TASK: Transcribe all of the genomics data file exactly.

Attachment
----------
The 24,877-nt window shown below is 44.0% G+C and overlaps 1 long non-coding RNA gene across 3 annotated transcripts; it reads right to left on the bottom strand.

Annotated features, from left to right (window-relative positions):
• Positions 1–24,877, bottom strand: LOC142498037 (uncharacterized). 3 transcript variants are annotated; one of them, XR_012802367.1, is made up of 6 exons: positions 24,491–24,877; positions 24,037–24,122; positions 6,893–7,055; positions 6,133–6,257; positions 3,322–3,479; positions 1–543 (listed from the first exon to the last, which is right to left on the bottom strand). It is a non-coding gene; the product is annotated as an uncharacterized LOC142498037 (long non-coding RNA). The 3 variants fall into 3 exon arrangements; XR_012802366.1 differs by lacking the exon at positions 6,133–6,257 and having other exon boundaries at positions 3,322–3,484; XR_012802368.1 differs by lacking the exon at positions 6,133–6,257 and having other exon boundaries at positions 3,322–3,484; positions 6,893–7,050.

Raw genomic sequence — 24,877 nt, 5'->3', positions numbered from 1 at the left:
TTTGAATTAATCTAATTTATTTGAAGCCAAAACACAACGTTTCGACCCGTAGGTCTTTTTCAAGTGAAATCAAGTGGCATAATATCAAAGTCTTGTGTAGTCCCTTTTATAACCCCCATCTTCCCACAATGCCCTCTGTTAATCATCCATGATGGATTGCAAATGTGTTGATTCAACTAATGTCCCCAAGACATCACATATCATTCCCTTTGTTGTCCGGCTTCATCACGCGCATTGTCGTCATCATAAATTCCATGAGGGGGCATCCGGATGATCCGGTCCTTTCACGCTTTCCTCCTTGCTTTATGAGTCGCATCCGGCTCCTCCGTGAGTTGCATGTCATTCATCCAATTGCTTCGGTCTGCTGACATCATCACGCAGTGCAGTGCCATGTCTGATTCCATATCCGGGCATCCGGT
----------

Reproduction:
The 24,877-nt window shown below is 44.0% G+C and overlaps 1 long non-coding RNA gene across 3 annotated transcripts; it reads right to left on the bottom strand.

Annotated features, from left to right (window-relative positions):
• Positions 1–24,877, bottom strand: LOC142498037 (uncharacterized). 3 transcript variants are annotated; one of them, XR_012802367.1, is made up of 6 exons: positions 24,491–24,877; positions 24,037–24,122; positions 6,893–7,055; positions 6,133–6,257; positions 3,322–3,479; positions 1–543 (listed from the first exon to the last, which is right to left on the bottom strand). It is a non-coding gene; the product is annotated as an uncharacterized LOC142498037 (long non-coding RNA). The 3 variants fall into 3 exon arrangements; XR_012802366.1 differs by lacking the exon at positions 6,133–6,257 and having other exon boundaries at positions 3,322–3,484; XR_012802368.1 differs by lacking the exon at positions 6,133–6,257 and having other exon boundaries at positions 3,322–3,484; positions 6,893–7,050.

Raw genomic sequence — 24,877 nt, 5'->3', positions numbered from 1 at the left:
TTTGAATTAATCTAATTTATTTGAAGCCAAAACACAACGTTTCGACCCGTAGGTCTTTTTCAAGTGAAATCAAGTGGCATAATATCAAAGTCTTGTGTAGTCCCTTTTATAACCCCCATCTTCCCACAATGCCCTCTGTTAATCATCCATGATGGATTGCAAATGTGTTGATTCAACTAATGTCCCCAAGACATCACATATCATTCCCTTTGTTGTCCGGCTTCATCACGCGCATTGTCGTCATCATAAATTCCATGAGGGGGCATCCGGATGATCCGGTCCTTTCACGCTTTCCTCCTTGCTTTATGAGTCGCATCCGGCTCCTCCGTGAGTTGCATGTCATTCATCCAATTGCTTCGGTCTGCTGACATCATCACGCAGTGCAGTGCCATGTCTGATTCCATATCCGGGCATCCGGT